Greece’s first post-bailout government
As politics across Europe continues to fragment, politics in Greece is starting to consolidate around a renewed two-party system
And so, the first post-bailout government in Greece has come into being following the elections on the 7 July 2019, with a clear majority in parliament, and a mandate for change, for the centre-right New Democracy (Νέα Δημοκρατία/Nea Dimokratia) party. With a comfortable majority of 158 out of 300 MPs, New Democracy is expected to have uninterrupted four-year term, which would follow from the previous four-year term of SYRIZA (ΣΥΡΙΖΑ). While this is a positive sign of democratic continuity and stability in Greece in the aftermath of the economic crisis, the dissimilarities between the previous and the current government could not be starker.
To start with, the charismatic, politically self-made, and populist personality of former Prime Mininster Alexis Tsipras contrasts sharply with his successor Kyriakos Mitsotakis, a more pragmatic, less captivating figure, and member of a well-known Greek political family. The previous SYRIZA government was composed mostly of left-wing ideologues, while the newly appointed New Democracy government is economically liberal and includes a number of technocrats from across a wide centre-right and centre-left spectrum. The recent election sees national politics in Greece shifting from a rather emotive and often casual style of governance under SYRIZA, to a seemingly targets-based style of political operation under New Democracy. Meanwhile, the egalitarian approach of SYRIZA is now replaced by the more elitist attitude to education and politics of New Democracy, and, last but not least, a strong majority government will take over from the previously fragile coalition government between SYRIZA and the right-wing Independent Greeks (Ανεξάρτητοι Έλληνες/ANEL).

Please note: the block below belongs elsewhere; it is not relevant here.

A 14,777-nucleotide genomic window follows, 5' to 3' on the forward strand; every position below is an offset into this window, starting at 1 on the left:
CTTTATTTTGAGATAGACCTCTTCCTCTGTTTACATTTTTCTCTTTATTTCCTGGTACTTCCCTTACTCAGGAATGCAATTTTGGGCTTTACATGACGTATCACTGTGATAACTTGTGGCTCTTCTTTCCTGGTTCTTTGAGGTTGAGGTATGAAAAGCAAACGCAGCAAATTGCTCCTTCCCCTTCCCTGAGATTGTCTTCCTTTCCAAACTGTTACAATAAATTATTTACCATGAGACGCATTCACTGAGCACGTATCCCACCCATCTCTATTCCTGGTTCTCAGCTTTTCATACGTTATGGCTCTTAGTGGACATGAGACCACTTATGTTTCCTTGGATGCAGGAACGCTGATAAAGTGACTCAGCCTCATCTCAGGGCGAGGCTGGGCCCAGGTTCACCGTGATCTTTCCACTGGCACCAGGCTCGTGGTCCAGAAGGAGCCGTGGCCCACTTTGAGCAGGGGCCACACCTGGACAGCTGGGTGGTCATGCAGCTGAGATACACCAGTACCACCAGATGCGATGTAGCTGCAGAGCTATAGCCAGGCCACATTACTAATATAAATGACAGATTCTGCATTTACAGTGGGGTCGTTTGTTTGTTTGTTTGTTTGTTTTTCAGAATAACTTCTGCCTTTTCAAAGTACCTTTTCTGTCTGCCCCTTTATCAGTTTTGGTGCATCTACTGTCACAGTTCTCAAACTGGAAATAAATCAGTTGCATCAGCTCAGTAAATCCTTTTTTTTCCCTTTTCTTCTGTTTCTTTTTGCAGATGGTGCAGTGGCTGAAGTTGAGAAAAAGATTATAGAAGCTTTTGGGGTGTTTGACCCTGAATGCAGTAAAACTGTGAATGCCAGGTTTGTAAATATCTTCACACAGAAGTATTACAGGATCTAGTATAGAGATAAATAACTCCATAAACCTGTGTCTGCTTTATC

At the level of ideas and policies, the differences are also remarkable. The new government’s prioritisation of tax cuts, reduced bureaucracy and support for the middle classes is the total opposite of the previous government’s prioritisation of rising taxation, support for the disadvantaged lower echelons of society, and a strong statist mentality. The new government has promised to deliver an unashamedly liberal economic programme to tackle future macro-economic challenges. They have pledged to cut government spending, boost investment, and create the conditions to attract some of the (mostly young) half a million Greek migrants that were lost to the brain drain since the economic crisis was unleashed in 2009. The new government is also planning to transform the field of education by terminating, among others, the “University asylum”, a system which forbids the police to enter university campuses, on the grounds of protecting academic freedom. While revered by the government of SYRIZA, this ‘asylum’ was abused by extremists and criminals who operated freely in some campuses. New Democracy also plans to step up internal security by cracking down on radical left-wing terrorism which utilised violence in some parts of Athens city centre, including Exarcheia, and which was ineffectively addressed by the SYRIZA government.
Over the last 10 years of crisis, reforms for Greece were dictated from abroad and were set out in the strict terms and conditions of the successive bailout agreements reached with the country’s creditors of the EU, ECB and IMF Troika in 2010, 2012 and 2015. Three consecutive governments were forced to adopt the bailout reforms, albeit reluctantly, and despite a very high political, economic and social cost. ‘Officially’ free from its bailout conditions, following the end of Greece’s third memorandum in 2018, the New Democracy government operates within an environment of some growth, albeit slow, as well as some encouraging international economic conditions, including sustained growth in Europe and low interest rates. All this affords the Mitsotakis government some room for manoeuvre to set its own priorities and to achieve some of its goals.